Archive for November 2012
Text and photos
by Rachel Morin
Patrons and visitors to the Auburn Public Library this past month have noticed a display near the Library Street entrance of two finials in a sad state of disrepair.
Today, a dozen of these distinctive and beautiful copper finials need critical repair, amounting to over $7,000. The two finials represent the 12 finials on the front and back dormers of the building.
These dormers open into the Local History Room on the second floor of the original Carnegie Building. There are two finials on either side of the dormers; six on the front of the building and six on the backside. The remaining larger finials in the fleur de lis motif are unaffected and in good condition.
Jim Wilkins, APL Development Director, said the finials have been the victim of the Maine weather—snow, ice and rain have slowly taken their toll, eroding and deteriorating them. Also snow and ice sliding off the slate roof onto the dormers may have had a hand in damaging them.
By Robert E. Macdonald
Mayor of Lewiston
“In Flander’s Field the poppies blow between the crosses, row on row”—thus wrote Lt. Col. John McCrea shortly after performing the burial service of a friend.
Alexis Helmer had been killed on May 2, 1915 during the second battle of Ypres, located in the Flander’s Region of Belgium. During the service, Lt. Col. McCrea noted how quickly poppies had grown around the graves of those who had recently died.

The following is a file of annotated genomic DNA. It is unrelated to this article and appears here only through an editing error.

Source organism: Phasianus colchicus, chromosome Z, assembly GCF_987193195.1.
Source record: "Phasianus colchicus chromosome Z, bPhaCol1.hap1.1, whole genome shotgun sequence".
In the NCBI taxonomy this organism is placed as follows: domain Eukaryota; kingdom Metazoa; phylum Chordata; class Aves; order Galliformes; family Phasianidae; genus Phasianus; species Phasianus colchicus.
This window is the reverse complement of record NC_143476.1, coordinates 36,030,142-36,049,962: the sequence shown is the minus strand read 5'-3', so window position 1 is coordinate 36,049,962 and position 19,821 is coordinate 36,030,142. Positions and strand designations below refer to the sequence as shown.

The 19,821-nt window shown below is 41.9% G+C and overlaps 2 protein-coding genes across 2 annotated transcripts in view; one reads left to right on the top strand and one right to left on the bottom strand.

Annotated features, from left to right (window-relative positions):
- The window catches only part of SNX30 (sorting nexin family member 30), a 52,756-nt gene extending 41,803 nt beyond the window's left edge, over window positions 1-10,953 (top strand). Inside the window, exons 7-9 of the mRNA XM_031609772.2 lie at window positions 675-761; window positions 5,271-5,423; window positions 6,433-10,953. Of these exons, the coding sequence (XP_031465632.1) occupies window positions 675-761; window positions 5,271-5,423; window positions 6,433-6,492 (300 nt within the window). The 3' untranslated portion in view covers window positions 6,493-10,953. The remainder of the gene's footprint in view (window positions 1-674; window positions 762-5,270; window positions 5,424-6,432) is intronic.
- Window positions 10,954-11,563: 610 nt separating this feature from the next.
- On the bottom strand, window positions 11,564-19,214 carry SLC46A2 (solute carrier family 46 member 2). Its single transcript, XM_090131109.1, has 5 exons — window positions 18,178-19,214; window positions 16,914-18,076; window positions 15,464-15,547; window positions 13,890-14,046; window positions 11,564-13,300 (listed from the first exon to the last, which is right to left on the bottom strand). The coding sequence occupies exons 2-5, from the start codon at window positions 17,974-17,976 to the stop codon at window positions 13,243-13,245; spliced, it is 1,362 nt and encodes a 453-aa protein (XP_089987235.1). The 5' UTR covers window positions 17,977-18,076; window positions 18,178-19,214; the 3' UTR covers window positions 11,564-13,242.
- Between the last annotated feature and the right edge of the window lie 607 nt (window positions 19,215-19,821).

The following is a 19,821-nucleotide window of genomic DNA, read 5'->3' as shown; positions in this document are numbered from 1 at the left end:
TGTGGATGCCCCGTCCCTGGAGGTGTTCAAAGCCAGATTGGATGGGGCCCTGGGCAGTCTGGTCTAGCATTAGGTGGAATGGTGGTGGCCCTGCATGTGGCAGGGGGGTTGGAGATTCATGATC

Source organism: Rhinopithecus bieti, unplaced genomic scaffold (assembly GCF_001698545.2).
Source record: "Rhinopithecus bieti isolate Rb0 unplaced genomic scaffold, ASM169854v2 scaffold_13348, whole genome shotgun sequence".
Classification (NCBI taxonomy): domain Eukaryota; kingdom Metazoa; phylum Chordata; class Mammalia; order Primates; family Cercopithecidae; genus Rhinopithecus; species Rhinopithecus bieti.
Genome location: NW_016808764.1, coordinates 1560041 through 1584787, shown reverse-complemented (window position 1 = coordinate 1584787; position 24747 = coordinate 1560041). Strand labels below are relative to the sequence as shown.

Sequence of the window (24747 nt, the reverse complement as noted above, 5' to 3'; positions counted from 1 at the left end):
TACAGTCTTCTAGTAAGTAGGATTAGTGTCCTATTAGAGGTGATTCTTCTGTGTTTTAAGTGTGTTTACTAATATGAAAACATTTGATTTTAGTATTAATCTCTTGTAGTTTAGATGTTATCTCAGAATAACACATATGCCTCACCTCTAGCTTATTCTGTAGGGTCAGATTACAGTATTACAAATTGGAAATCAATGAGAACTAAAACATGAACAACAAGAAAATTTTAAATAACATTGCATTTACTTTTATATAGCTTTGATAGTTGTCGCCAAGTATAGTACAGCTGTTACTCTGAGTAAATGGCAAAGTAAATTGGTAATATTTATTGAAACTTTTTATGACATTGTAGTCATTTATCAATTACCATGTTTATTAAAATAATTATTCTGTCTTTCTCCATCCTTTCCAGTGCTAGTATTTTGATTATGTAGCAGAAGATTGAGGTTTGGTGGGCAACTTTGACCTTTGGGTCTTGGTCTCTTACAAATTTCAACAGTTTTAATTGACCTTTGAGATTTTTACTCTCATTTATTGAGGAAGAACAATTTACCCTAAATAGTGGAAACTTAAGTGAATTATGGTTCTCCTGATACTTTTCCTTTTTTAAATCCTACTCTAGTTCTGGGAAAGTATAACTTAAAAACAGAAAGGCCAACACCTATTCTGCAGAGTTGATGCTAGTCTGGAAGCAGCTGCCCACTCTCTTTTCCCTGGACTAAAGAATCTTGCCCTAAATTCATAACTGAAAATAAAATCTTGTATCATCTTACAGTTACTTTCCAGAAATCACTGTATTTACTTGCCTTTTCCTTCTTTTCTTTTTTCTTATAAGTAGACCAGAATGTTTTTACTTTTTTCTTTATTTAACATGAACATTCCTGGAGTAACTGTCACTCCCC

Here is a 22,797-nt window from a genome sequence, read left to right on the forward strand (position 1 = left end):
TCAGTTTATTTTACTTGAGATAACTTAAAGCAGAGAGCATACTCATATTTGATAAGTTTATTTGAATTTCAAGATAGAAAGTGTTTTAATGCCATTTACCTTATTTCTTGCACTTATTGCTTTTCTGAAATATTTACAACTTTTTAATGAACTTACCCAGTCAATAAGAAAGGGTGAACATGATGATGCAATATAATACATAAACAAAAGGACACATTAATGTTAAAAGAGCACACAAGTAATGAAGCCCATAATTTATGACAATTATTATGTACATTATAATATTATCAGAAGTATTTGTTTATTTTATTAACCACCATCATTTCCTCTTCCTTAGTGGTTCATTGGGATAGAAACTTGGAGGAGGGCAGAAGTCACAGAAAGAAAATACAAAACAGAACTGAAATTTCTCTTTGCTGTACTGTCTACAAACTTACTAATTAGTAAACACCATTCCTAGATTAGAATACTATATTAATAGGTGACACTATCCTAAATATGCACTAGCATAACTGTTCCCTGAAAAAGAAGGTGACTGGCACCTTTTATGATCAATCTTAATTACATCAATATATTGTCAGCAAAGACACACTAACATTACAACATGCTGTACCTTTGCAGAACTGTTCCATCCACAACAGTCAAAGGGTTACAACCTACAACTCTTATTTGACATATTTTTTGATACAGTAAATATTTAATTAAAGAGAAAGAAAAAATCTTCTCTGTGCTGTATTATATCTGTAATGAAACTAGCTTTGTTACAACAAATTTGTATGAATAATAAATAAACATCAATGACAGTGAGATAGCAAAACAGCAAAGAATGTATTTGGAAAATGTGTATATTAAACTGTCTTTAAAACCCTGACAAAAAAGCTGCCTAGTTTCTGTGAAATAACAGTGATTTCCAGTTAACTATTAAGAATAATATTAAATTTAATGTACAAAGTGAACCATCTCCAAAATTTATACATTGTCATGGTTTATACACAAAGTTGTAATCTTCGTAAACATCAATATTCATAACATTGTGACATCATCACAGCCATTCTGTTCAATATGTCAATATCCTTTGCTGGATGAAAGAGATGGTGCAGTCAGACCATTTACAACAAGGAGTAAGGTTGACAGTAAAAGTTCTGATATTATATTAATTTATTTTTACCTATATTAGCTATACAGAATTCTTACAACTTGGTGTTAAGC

His grief, expressed through his poem, went on to become the most popular poem of the era.
Following the end of World War I, a professor from the University of Georgia, Moina Michael, affectionately known as the “Poppy Lady,” vowed to always wear a red poppy, symbolizing remembrance of those who had died in the First World War.
Community Little Theatre’s current production of “The Wiz” opened last weekend at Great Falls Performing Arts Center in Auburn to a packed house that thoroughly enjoyed what they saw and heard from the 62 people (and one small dog) that form the production’s large cast. The winner of seven Tony awards, this beloved Broadway show and movie sets Dorothy’s adventures in the Land of Oz to a dazzling mixture of rock, gospel, and soul music.
Performances continue on Thursday, Friday and Saturday at 7:30 p.m. and Sunday at 2 p.m. Tickets are $18 for adults, $15 for seniors, and $12 for children ages 13 and under. To buy tickets, call 783-0958 or see www.laclt.com.
The show is directed by Nakesha “Kay” Myrick. Co-choreographers are Audrey Martin and Tiffany Warren, who also plays the leading role of “Dorothy” and is the show’s vocal coach. The set was designed and built by Bill Hamilton and Phil Vampatella, and the set décor was designed by Carol Hodgkin and Glynnis Nadel, who is also the show’s stage manager and the artistic development intern at CLT.